If you ever looked at a dog trainer's prices and thought, "Whoah, that's a lot!", this blog is for you. If you're a dog trainer who isn't sure how to provide accurate and fair pricing to your clients, this blog is also for you. And if you're just curious about the subject, read on!
To begin with, I'd like to say that if you're not reacting with some surprise at the cost of a dog trainer, you should probably run.
Good, effective dog training and behavior modification involves an investment of time, teaching expertise, and the ability to communicate well with two very different species: humans, and dogs. Considerations of the dog's environment, health, history, and the human connection in every case we're presented with must be taken in account. An understanding of neurochemistry, a finger constantly on the pulse of new information in the fields of canine physiology and training methodology, a thorough understanding of handling equipment, and the willingness to adapt and change our approach in an instant when warranted - this is what the best of us will provide. This kind of dog training is extremely effective, provides the quickest route (without sacrificing quality) to the end goal, and it's cost reflects the scope of the work involved.
The worst of us will ofter "quick fixes". These are easy approaches, easily replicated and potentially effective in the very short term with often disastrous long term consequences. Dogs are ripped from their homes to be trained in hidden environments. We see household pets placed under tremendous physical and mental pressure and asked to cope with unfamiliar stimuli and shocked, pinned, or otherwise forced into compliance. The methods used by these "quick and cheap" trainers and their organizations lie entirely outside the realm of science, humane treatment, and any semblance of a well-informed training program, and they are never 'good'.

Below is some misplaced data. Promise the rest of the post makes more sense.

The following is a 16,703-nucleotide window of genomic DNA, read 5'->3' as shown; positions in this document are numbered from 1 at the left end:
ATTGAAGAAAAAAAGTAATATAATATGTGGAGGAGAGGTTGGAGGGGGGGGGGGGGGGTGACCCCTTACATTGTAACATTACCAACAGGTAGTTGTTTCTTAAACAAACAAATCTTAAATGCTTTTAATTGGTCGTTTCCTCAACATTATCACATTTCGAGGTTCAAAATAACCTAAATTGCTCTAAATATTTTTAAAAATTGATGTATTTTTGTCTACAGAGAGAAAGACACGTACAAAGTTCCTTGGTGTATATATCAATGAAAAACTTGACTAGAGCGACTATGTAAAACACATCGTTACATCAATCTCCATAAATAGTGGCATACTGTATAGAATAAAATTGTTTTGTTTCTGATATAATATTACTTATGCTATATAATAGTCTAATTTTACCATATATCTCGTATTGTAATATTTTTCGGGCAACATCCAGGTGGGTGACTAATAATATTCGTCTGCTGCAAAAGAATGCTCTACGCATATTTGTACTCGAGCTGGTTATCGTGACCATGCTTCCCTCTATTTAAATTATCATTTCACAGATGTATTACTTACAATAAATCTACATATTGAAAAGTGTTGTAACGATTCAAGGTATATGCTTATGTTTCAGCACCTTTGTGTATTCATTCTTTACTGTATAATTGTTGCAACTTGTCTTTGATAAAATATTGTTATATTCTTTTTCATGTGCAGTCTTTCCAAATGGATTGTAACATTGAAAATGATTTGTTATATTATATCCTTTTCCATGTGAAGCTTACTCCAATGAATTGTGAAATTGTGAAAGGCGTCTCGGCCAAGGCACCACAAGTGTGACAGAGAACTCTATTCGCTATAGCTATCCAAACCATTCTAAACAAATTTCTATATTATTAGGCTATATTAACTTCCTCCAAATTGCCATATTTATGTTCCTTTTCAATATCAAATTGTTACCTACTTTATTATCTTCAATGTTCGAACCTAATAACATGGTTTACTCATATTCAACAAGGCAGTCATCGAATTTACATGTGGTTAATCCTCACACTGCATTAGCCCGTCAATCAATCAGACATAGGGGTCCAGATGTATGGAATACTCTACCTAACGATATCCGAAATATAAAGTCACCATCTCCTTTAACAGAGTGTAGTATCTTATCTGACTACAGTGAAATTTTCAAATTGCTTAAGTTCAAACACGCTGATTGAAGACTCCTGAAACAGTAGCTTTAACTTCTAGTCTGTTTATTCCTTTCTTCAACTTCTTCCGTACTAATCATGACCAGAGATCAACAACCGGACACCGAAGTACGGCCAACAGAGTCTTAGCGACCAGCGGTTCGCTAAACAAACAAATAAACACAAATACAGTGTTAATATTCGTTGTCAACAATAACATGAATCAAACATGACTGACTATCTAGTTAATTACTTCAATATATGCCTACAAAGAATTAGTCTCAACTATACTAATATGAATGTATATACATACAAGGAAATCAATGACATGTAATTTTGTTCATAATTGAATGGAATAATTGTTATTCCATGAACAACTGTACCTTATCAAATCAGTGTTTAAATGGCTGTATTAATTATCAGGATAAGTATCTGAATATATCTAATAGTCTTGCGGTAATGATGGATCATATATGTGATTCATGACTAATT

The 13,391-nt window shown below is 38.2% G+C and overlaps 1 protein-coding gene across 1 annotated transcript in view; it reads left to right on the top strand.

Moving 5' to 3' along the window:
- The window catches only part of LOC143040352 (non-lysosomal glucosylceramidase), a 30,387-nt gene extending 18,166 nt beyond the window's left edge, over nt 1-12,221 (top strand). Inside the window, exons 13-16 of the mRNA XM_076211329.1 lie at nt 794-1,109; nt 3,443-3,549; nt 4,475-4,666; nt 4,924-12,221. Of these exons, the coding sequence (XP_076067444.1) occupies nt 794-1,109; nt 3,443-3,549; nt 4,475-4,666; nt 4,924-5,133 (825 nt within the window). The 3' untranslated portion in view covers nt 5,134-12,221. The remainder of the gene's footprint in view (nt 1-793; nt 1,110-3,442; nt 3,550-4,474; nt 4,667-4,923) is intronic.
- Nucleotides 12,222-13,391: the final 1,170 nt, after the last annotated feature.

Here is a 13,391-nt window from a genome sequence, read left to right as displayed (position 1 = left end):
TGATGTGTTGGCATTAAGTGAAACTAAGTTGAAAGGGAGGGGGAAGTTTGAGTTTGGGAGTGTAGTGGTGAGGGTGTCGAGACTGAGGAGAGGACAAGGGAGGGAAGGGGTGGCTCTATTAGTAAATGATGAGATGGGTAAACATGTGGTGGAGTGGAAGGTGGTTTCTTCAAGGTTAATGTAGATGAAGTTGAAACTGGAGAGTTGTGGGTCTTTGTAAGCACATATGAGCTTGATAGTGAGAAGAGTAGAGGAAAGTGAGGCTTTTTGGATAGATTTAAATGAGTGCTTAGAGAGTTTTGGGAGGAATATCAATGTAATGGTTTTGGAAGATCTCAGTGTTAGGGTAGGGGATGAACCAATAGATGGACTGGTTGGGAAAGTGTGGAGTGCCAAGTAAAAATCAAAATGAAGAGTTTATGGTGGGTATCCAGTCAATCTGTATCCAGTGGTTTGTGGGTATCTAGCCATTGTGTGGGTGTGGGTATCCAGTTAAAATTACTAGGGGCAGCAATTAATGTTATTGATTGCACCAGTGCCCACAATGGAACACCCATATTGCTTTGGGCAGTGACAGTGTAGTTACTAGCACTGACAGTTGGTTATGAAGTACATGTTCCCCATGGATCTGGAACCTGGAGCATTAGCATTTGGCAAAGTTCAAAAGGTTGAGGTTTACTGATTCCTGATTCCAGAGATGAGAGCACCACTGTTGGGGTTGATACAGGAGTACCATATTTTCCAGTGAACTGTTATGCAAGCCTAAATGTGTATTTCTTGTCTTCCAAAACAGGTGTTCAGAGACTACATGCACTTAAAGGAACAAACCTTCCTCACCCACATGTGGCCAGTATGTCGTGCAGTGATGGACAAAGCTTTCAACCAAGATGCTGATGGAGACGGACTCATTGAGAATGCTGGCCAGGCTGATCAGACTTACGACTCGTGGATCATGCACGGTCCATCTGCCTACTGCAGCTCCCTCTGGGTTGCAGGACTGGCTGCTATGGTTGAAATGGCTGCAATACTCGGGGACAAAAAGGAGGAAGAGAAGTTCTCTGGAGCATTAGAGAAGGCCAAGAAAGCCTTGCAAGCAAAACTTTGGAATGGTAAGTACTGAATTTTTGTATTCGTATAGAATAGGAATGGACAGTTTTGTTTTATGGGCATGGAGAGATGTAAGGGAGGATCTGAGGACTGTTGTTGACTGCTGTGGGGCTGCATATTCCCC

Somewhere in the middle are dog trainers whose work is very affordable, but too limited in scope to effect the behavioral change needed (such as when we are dealing with fearful dogs). Training in this way takes a great deal of trial, error, and time. The combination invariably reflects a lack of experience, and those of us in this arena are best utilized in the arenas of trick training and manding behaviors, where the stakes are not quite as high as when attempting to improve the life of a reactive or aggressive dog.
In fact, there's a diagram I really like called the "Triangle of Life" and in it's simplest form, it's very easy to understand. The triangle gives you three options, but you can only select two, and I daresay it's a good way to consider any one thing you are inclined to invest your time or money in.
To summarize, if something is fast and cheap, it will not be good. If something is good and fast, it will not be cheap. And if something is good and cheap, it will not be fast. This could not be any more applicable to the world of dog training and behavior modification. Decide on the kind of results you want, and choose your dog trainer accordingly.
All of this is to say, if you're interested in getting quality results as quickly as you can using the best possible methods, information, and equipment available, you can bet the work won't be cheap.
The best rarely is.
And when it comes to dog training, it's very difficult to undo the 'bad' we do to our dogs by going with the fast and the cheap, while ignoring the good. What's more, if we spend too much time with behaviors we don't want by going with the good and cheap options, those behaviors become harder and harder to change. This is because of something called habituation.
Habituation is about habits. And as any ex-smoker will tell you habits can be really hard to break, and that's with our tremendous brain power and force of will. Try to imagine the journey a dog habituated to maladaptive behaviors has to take to unlearn a habit.
Your dog's behavior is important, and the window in which to address those poor behaviors that just do not fit in his or her environment, while ever-present (until the day your dog dies - make no mistake, it is never too late to teach an old dog new tricks) gets smaller all the time. As a result, the work of identifying, isolating, and changing behavior can become even more difficult.
Because choosing a dog trainer and/or behaviorist is a very serious decision affecting the well being of your entire household in a significant way, consider your choices carefully and do what makes the most sense from all three perspectives: cost, quality, and time. In this way, you can't go wrong.
Camille Salter is the founder of All Dogs Toronto and a certified, knowledge-assessed dog trainer (CPDT-KA). She is the author of two books on dog behavior: Pandemic Puppy, Decoding the Dog Park, and the Big Book of Dog Training.